If current trends are continued, global temperatures may rise by 1.5 °C over the preindustrial level as soon as in 2030.However, trees can help hold back the climate crisis.
A new analysis shows that the addition of about 1 billion hectares of forest could remove two-thirds of approximately 300 gigatons of carbon added to the atmosphere by humans since the beginning of the 19thcentury.
Laura Duncanson, a carbon storage scientist at the University of Maryland in College Park and NASA, describes forests as constituting one of our greatest natural allies against climate changes.
The latest report of the UN's Intergovernmental Panel on Climate Change recommended adding 1 billion hectares of forests in order to restrict global warming to 1.5 °C by 2050.Jean-Francois Bastin and Tom Crowther, ecologists of the Swiss Federal Institute of Technology in Zurich, as well as their co-authors, wanted to determine whether it is possible for the Earth of today to accommodate so many additional trees. In order to find this out, they analysed nearly 80,000 satellite photographs. The team categorised the planet in accordance with 10 features of the soil and climate. Areas being more or less suitable for various types of forests were then identified. After subtracting the already-existing forests, as well as areas being dominated by agriculture or cities, they calculated what part of the planet might be used for tree planting.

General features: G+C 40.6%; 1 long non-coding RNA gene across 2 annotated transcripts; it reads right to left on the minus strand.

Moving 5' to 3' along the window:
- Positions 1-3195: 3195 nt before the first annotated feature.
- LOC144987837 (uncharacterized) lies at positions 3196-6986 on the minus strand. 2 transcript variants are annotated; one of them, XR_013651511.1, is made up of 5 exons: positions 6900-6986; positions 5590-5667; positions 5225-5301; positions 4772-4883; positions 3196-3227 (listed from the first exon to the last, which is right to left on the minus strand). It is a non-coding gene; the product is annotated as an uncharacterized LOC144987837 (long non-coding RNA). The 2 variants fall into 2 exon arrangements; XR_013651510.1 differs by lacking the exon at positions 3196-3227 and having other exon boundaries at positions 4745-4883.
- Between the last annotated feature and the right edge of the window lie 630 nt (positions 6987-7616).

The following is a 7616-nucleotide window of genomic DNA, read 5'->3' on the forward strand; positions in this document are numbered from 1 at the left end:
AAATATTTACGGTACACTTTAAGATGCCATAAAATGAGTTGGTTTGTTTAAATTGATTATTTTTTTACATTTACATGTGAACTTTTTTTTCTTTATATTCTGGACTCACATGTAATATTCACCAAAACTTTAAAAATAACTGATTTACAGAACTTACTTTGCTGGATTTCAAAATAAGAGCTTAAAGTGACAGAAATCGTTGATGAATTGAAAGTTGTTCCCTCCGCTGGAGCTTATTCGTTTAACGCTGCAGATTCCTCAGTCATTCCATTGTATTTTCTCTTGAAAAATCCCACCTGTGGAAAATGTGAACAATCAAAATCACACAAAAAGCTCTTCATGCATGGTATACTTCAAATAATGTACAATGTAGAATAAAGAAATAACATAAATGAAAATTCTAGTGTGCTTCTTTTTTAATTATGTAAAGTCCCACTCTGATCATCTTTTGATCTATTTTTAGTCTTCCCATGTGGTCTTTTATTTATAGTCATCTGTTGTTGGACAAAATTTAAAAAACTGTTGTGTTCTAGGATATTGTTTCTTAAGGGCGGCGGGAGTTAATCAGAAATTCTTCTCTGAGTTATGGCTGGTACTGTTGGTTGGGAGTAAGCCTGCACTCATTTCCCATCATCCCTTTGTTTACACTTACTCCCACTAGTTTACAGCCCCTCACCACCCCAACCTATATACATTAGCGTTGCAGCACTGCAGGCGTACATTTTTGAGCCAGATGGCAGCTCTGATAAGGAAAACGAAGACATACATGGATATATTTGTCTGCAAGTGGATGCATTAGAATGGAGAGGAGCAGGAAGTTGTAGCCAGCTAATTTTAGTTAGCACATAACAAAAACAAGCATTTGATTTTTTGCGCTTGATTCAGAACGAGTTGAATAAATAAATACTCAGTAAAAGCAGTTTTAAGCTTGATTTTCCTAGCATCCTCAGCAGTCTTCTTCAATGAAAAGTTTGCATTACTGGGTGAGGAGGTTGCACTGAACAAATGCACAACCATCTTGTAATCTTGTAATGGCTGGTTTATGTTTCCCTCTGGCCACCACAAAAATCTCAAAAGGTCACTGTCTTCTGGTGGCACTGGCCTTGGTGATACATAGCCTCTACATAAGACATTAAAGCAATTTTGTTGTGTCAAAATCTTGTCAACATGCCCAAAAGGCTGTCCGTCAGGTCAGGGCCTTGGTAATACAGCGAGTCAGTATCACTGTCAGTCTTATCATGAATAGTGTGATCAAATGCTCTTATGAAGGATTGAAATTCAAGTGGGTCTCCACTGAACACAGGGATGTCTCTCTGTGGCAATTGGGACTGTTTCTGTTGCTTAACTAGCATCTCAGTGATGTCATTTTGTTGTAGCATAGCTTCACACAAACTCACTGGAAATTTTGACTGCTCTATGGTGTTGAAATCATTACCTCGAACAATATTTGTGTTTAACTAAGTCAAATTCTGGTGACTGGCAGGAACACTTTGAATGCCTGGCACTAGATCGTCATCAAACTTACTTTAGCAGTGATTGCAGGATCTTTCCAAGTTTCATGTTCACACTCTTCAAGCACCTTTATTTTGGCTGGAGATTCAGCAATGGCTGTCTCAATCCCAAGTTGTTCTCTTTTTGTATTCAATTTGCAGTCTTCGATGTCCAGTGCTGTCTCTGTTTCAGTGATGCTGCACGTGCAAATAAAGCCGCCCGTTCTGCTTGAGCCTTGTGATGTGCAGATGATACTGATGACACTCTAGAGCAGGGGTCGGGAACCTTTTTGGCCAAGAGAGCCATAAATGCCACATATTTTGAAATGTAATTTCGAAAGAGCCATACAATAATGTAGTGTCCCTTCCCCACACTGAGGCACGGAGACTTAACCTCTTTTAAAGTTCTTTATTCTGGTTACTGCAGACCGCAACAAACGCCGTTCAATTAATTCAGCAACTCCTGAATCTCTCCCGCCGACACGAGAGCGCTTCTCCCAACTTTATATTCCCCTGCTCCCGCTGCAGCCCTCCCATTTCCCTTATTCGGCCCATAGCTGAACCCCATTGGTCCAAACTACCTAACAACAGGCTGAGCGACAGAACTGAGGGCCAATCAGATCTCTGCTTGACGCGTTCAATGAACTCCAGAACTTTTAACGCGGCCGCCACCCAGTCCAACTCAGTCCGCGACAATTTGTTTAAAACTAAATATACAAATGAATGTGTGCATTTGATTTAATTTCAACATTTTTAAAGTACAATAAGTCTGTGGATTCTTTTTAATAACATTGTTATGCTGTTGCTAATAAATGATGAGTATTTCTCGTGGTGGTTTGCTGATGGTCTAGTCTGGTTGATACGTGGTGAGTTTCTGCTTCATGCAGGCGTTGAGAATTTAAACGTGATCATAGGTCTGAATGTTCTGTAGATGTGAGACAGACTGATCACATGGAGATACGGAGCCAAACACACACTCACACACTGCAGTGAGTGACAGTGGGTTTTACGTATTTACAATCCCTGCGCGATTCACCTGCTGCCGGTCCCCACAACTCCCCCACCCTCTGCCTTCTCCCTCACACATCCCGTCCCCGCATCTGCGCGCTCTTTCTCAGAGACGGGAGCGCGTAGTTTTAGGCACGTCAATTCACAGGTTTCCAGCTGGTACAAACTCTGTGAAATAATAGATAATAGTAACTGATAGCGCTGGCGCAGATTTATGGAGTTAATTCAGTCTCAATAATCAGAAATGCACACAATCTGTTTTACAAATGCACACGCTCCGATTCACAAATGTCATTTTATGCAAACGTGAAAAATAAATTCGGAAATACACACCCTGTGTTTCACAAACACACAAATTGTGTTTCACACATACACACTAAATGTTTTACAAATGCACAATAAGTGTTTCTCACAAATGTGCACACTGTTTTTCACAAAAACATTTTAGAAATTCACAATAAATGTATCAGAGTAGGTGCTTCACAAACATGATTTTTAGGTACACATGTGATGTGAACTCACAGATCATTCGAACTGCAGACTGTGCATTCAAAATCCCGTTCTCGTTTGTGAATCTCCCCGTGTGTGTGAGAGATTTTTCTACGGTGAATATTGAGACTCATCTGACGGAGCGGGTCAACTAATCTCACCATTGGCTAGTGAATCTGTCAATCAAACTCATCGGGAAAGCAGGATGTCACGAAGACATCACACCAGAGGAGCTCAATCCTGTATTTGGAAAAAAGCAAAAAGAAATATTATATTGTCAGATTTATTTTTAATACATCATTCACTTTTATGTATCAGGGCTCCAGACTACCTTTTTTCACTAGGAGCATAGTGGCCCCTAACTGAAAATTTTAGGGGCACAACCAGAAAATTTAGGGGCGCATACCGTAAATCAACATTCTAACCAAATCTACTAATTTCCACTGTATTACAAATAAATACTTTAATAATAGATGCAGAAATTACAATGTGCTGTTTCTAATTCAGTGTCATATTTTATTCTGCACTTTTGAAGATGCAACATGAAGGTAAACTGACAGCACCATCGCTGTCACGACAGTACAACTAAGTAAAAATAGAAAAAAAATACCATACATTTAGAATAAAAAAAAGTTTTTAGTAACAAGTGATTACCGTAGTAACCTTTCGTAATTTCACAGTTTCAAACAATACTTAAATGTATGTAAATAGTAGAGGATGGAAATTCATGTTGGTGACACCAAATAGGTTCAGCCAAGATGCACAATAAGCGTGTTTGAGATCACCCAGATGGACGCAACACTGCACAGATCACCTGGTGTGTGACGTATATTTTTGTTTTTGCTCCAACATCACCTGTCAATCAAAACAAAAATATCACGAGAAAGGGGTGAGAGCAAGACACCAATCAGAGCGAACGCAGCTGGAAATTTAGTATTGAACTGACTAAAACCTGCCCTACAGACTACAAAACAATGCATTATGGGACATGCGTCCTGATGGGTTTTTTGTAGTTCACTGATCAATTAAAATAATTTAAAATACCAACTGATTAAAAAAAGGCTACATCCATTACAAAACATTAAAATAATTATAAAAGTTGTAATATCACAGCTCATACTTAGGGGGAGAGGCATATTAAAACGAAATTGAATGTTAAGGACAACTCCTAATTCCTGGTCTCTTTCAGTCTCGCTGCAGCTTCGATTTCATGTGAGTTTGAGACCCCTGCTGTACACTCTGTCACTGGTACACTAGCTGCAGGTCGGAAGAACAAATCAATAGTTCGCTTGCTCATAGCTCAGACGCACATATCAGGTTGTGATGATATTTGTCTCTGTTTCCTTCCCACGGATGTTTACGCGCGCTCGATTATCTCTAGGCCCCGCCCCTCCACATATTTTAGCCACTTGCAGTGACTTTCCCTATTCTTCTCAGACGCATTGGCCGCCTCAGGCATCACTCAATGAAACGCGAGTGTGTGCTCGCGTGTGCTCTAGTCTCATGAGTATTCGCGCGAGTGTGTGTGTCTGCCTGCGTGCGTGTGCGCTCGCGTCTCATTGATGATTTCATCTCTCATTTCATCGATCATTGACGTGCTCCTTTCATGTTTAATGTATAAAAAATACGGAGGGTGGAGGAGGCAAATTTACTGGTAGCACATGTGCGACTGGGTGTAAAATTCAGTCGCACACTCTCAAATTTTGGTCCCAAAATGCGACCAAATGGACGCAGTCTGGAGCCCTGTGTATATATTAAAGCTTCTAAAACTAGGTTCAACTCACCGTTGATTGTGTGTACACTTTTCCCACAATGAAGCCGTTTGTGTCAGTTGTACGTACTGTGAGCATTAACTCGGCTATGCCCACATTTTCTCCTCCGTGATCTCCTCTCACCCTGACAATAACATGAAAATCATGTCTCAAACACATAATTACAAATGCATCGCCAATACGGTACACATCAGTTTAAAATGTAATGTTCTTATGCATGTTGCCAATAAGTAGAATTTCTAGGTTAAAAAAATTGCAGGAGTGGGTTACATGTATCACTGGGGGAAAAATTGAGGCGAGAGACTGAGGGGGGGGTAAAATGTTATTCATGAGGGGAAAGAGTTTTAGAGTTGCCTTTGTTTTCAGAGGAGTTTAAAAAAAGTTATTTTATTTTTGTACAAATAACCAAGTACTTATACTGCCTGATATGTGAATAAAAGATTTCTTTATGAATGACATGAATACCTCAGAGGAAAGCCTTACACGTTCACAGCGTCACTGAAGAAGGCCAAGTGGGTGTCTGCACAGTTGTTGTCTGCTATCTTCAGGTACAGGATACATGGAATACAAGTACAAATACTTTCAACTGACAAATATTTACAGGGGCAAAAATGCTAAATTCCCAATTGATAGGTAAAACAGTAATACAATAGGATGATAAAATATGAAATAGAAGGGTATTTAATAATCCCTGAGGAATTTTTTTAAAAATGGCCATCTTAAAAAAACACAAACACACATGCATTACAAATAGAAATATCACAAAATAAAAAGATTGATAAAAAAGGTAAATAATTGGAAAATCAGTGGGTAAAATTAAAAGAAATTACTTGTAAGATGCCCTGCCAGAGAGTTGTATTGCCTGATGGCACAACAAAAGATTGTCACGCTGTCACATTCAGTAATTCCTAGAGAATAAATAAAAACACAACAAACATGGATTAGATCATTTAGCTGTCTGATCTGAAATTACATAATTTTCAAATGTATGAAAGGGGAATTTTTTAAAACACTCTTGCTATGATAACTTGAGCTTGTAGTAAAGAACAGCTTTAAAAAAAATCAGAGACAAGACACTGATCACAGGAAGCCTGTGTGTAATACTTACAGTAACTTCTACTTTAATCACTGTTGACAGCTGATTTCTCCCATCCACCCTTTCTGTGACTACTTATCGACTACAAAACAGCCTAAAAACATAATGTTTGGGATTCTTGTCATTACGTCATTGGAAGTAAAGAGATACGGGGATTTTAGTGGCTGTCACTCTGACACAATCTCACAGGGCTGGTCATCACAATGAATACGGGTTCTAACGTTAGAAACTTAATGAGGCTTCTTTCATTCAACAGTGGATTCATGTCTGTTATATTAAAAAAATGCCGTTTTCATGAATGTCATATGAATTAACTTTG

The Earth could accommodate for a maximum of 0.9 billion hectares of additional forests without interfering in the already existing urban or agricultural areas.This is a counterpart of the area of the size of the U.S. The added trees might absorb 205 gigatons of carbon throughout the coming decades. It is more or less five times the amount that was emitted globally in 2018.